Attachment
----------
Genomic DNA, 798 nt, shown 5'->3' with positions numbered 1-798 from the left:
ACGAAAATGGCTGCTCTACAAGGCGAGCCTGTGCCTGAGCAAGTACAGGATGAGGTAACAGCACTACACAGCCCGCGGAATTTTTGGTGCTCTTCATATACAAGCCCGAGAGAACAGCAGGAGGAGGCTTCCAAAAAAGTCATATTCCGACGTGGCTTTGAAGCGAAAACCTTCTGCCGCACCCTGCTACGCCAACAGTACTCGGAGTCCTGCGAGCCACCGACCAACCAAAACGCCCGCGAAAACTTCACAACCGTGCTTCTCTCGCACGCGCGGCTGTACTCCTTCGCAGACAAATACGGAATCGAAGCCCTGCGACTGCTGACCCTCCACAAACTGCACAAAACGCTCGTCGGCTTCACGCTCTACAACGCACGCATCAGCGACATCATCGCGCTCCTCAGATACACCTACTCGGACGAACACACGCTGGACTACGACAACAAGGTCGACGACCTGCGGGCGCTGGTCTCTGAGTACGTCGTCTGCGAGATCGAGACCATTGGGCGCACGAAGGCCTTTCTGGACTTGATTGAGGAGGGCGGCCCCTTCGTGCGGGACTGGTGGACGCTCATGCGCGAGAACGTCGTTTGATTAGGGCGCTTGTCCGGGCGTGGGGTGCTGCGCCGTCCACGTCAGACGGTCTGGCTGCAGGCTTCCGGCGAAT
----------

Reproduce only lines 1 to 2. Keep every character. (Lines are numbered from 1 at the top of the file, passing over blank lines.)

Genomic DNA, 798 nt, shown 5'->3' with positions numbered 1-798 from the left:
ACGAAAATGGCTGCTCTACAAGGCGAGCCTGTGCCTGAGCAAGTACAGGATGAGGTAACAGCACTACACAGCCCGCGGAATTTTTGGTGCTCTTCATATACAAGCCCGAGAGAACAGCAGGAGGAGGCTTCCAAAAAAGTCATATTCCGACGTGGCTTTGAAGCGAAAACCTTCTGCCGCACCCTGCTACGCCAACAGTACTCGGAGTCCTGCGAGCCACCGACCAACCAAAACGCCCGCGAAAACTTCACAACCGTGCTTCTCTCGCACGCGCGGCTGTACTCCTTCGCAGACAAATACGGAATCGAAGCCCTGCGACTGCTGACCCTCCACAAACTGCACAAAACGCTCGTCGGCTTCACGCTCTACAACGCACGCATCAGCGACATCATCGCGCTCCTCAGATACACCTACTCGGACGAACACACGCTGGACTACGACAACAAGGTCGACGACCTGCGGGCGCTGGTCTCTGAGTACGTCGTCTGCGAGATCGAGACCATTGGGCGCACGAAGGCCTTTCTGGACTTGATTGAGGAGGGCGGCCCCTTCGTGCGGGACTGGTGGACGCTCATGCGCGAGAACGTCGTTTGATTAGGGCGCTTGTCCGGGCGTGGGGTGCTGCGCCGTCCACGTCAGACGGTCTGGCTGCAGGCTTCCGGCGAAT